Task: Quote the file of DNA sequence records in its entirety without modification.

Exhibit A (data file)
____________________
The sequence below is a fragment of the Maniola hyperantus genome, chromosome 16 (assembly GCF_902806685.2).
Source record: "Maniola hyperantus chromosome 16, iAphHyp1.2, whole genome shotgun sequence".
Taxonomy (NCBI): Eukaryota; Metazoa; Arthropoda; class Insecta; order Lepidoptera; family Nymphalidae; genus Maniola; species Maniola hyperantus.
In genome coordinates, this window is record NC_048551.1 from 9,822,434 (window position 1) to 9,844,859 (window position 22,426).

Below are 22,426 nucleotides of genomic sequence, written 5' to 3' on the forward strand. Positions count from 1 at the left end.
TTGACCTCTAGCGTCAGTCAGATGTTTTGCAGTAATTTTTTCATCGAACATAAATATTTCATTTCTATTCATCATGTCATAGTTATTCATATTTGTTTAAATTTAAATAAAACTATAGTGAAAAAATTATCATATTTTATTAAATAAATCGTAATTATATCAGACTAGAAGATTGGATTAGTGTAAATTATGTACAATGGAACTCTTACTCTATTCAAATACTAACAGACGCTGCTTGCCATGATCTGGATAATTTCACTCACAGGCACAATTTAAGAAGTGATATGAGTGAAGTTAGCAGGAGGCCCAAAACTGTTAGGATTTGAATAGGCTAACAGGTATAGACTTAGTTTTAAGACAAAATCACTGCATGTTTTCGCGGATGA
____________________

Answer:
The sequence below is a fragment of the Maniola hyperantus genome, chromosome 16 (assembly GCF_902806685.2).
Source record: "Maniola hyperantus chromosome 16, iAphHyp1.2, whole genome shotgun sequence".
Taxonomy (NCBI): Eukaryota; Metazoa; Arthropoda; class Insecta; order Lepidoptera; family Nymphalidae; genus Maniola; species Maniola hyperantus.
In genome coordinates, this window is record NC_048551.1 from 9,822,434 (window position 1) to 9,844,859 (window position 22,426).

Below are 22,426 nucleotides of genomic sequence, written 5' to 3' on the forward strand. Positions count from 1 at the left end.
TTGACCTCTAGCGTCAGTCAGATGTTTTGCAGTAATTTTTTCATCGAACATAAATATTTCATTTCTATTCATCATGTCATAGTTATTCATATTTGTTTAAATTTAAATAAAACTATAGTGAAAAAATTATCATATTTTATTAAATAAATCGTAATTATATCAGACTAGAAGATTGGATTAGTGTAAATTATGTACAATGGAACTCTTACTCTATTCAAATACTAACAGACGCTGCTTGCCATGATCTGGATAATTTCACTCACAGGCACAATTTAAGAAGTGATATGAGTGAAGTTAGCAGGAGGCCCAAAACTGTTAGGATTTGAATAGGCTAACAGGTATAGACTTAGTTTTAAGACAAAATCACTGCATGTTTTCGCGGATGA